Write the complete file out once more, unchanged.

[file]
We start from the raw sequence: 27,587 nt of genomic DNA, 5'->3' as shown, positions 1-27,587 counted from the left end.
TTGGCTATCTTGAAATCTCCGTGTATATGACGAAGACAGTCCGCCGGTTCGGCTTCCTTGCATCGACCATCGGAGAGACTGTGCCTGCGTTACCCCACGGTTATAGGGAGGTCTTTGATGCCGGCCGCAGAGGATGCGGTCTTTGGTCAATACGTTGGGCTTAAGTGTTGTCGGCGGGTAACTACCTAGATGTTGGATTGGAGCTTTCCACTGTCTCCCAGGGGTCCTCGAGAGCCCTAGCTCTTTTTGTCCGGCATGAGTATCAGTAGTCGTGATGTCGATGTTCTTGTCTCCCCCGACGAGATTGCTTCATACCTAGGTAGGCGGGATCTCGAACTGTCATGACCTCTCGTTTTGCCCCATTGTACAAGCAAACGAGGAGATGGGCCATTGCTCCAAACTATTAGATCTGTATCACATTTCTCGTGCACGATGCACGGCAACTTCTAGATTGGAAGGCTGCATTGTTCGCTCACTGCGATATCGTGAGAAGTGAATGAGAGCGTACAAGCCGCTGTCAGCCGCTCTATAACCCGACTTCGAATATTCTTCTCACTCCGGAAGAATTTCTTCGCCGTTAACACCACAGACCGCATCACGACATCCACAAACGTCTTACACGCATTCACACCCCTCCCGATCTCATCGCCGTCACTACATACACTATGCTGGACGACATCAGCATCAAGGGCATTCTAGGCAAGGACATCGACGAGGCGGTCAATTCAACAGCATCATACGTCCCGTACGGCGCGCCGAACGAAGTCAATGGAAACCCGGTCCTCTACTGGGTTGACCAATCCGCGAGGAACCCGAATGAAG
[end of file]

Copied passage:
We start from the raw sequence: 27,587 nt of genomic DNA, 5'->3' as shown, positions 1-27,587 counted from the left end.
TTGGCTATCTTGAAATCTCCGTGTATATGACGAAGACAGTCCGCCGGTTCGGCTTCCTTGCATCGACCATCGGAGAGACTGTGCCTGCGTTACCCCACGGTTATAGGGAGGTCTTTGATGCCGGCCGCAGAGGATGCGGTCTTTGGTCAATACGTTGGGCTTAAGTGTTGTCGGCGGGTAACTACCTAGATGTTGGATTGGAGCTTTCCACTGTCTCCCAGGGGTCCTCGAGAGCCCTAGCTCTTTTTGTCCGGCATGAGTATCAGTAGTCGTGATGTCGATGTTCTTGTCTCCCCCGACGAGATTGCTTCATACCTAGGTAGGCGGGATCTCGAACTGTCATGACCTCTCGTTTTGCCCCATTGTACAAGCAAACGAGGAGATGGGCCATTGCTCCAAACTATTAGATCTGTATCACATTTCTCGTGCACGATGCACGGCAACTTCTAGATTGGAAGGCTGCATTGTTCGCTCACTGCGATATCGTGAGAAGTGAATGAGAGCGTACAAGCCGCTGTCAGCCGCTCTATAACCCGACTTCGAATATTCTTCTCACTCCGGAAGAATTTCTTCGCCGTTAACACCACAGACCGCATCACGACATCCACAAACGTCTTACACGCATTCACACCCCTCCCGATCTCATCGCCGTCACTACATACACTATGCTGGACGACATCAGCATCAAGGGCATTCTAGGCAAGGACATCGACGAGGCGGTCAATTCAACAGCATCATACGTCCCGTACGGCGCGCCGAACGAAGTCAATGGAAACCCGGTCCTCTACTGGGTTGACCAATCCGCGAGGAACCCGAATGAAG